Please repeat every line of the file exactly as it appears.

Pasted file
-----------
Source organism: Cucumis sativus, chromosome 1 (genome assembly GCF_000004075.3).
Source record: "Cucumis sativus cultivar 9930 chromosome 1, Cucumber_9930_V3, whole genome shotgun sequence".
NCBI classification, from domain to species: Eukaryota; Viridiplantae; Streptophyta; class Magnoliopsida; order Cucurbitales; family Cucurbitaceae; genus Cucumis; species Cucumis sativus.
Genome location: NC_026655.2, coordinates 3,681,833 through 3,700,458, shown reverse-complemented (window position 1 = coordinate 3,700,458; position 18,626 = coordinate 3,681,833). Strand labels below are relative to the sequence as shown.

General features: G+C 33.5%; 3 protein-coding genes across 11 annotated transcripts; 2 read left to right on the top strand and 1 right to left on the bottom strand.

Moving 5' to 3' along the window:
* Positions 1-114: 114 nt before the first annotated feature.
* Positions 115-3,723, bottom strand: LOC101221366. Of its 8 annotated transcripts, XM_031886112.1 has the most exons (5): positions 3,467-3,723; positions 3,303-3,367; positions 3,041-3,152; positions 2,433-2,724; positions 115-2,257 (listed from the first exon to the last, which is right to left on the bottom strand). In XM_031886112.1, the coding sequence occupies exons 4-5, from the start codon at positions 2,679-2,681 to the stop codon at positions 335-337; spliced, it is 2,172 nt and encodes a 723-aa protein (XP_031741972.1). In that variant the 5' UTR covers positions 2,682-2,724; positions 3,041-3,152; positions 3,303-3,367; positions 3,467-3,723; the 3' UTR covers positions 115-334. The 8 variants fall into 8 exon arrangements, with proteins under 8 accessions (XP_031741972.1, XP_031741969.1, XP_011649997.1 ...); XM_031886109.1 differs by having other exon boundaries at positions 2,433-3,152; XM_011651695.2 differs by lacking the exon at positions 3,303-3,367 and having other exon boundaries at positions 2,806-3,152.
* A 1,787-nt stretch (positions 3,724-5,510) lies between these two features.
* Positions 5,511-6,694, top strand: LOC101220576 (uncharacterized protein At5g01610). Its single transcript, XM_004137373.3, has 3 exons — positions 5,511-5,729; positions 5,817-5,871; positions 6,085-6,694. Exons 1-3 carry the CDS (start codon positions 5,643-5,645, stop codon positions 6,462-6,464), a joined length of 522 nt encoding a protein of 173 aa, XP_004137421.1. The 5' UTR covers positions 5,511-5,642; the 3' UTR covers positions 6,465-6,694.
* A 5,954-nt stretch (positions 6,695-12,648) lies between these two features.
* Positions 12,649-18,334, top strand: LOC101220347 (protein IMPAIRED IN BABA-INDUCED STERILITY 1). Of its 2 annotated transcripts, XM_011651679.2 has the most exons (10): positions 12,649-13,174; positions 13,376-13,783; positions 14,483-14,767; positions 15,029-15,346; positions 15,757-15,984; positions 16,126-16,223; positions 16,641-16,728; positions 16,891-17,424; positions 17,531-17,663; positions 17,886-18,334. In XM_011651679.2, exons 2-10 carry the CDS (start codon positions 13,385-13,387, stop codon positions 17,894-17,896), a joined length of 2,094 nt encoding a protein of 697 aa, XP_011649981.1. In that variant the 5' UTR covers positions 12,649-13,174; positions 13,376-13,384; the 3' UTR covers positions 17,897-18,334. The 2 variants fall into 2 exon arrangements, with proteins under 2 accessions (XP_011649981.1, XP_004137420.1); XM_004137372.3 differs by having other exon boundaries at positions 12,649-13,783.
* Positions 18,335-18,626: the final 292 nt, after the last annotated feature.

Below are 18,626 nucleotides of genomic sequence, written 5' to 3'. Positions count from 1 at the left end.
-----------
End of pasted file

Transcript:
Source organism: Cucumis sativus, chromosome 1 (genome assembly GCF_000004075.3).
Source record: "Cucumis sativus cultivar 9930 chromosome 1, Cucumber_9930_V3, whole genome shotgun sequence".
NCBI classification, from domain to species: Eukaryota; Viridiplantae; Streptophyta; class Magnoliopsida; order Cucurbitales; family Cucurbitaceae; genus Cucumis; species Cucumis sativus.
Genome location: NC_026655.2, coordinates 3,681,833 through 3,700,458, shown reverse-complemented (window position 1 = coordinate 3,700,458; position 18,626 = coordinate 3,681,833). Strand labels below are relative to the sequence as shown.

General features: G+C 33.5%; 3 protein-coding genes across 11 annotated transcripts; 2 read left to right on the top strand and 1 right to left on the bottom strand.

Moving 5' to 3' along the window:
* Positions 1-114: 114 nt before the first annotated feature.
* Positions 115-3,723, bottom strand: LOC101221366. Of its 8 annotated transcripts, XM_031886112.1 has the most exons (5): positions 3,467-3,723; positions 3,303-3,367; positions 3,041-3,152; positions 2,433-2,724; positions 115-2,257 (listed from the first exon to the last, which is right to left on the bottom strand). In XM_031886112.1, the coding sequence occupies exons 4-5, from the start codon at positions 2,679-2,681 to the stop codon at positions 335-337; spliced, it is 2,172 nt and encodes a 723-aa protein (XP_031741972.1). In that variant the 5' UTR covers positions 2,682-2,724; positions 3,041-3,152; positions 3,303-3,367; positions 3,467-3,723; the 3' UTR covers positions 115-334. The 8 variants fall into 8 exon arrangements, with proteins under 8 accessions (XP_031741972.1, XP_031741969.1, XP_011649997.1 ...); XM_031886109.1 differs by having other exon boundaries at positions 2,433-3,152; XM_011651695.2 differs by lacking the exon at positions 3,303-3,367 and having other exon boundaries at positions 2,806-3,152.
* A 1,787-nt stretch (positions 3,724-5,510) lies between these two features.
* Positions 5,511-6,694, top strand: LOC101220576 (uncharacterized protein At5g01610). Its single transcript, XM_004137373.3, has 3 exons — positions 5,511-5,729; positions 5,817-5,871; positions 6,085-6,694. Exons 1-3 carry the CDS (start codon positions 5,643-5,645, stop codon positions 6,462-6,464), a joined length of 522 nt encoding a protein of 173 aa, XP_004137421.1. The 5' UTR covers positions 5,511-5,642; the 3' UTR covers positions 6,465-6,694.
* A 5,954-nt stretch (positions 6,695-12,648) lies between these two features.
* Positions 12,649-18,334, top strand: LOC101220347 (protein IMPAIRED IN BABA-INDUCED STERILITY 1). Of its 2 annotated transcripts, XM_011651679.2 has the most exons (10): positions 12,649-13,174; positions 13,376-13,783; positions 14,483-14,767; positions 15,029-15,346; positions 15,757-15,984; positions 16,126-16,223; positions 16,641-16,728; positions 16,891-17,424; positions 17,531-17,663; positions 17,886-18,334. In XM_011651679.2, exons 2-10 carry the CDS (start codon positions 13,385-13,387, stop codon positions 17,894-17,896), a joined length of 2,094 nt encoding a protein of 697 aa, XP_011649981.1. In that variant the 5' UTR covers positions 12,649-13,174; positions 13,376-13,384; the 3' UTR covers positions 17,897-18,334. The 2 variants fall into 2 exon arrangements, with proteins under 2 accessions (XP_011649981.1, XP_004137420.1); XM_004137372.3 differs by having other exon boundaries at positions 12,649-13,783.
* Positions 18,335-18,626: the final 292 nt, after the last annotated feature.

Below are 18,626 nucleotides of genomic sequence, written 5' to 3'. Positions count from 1 at the left end.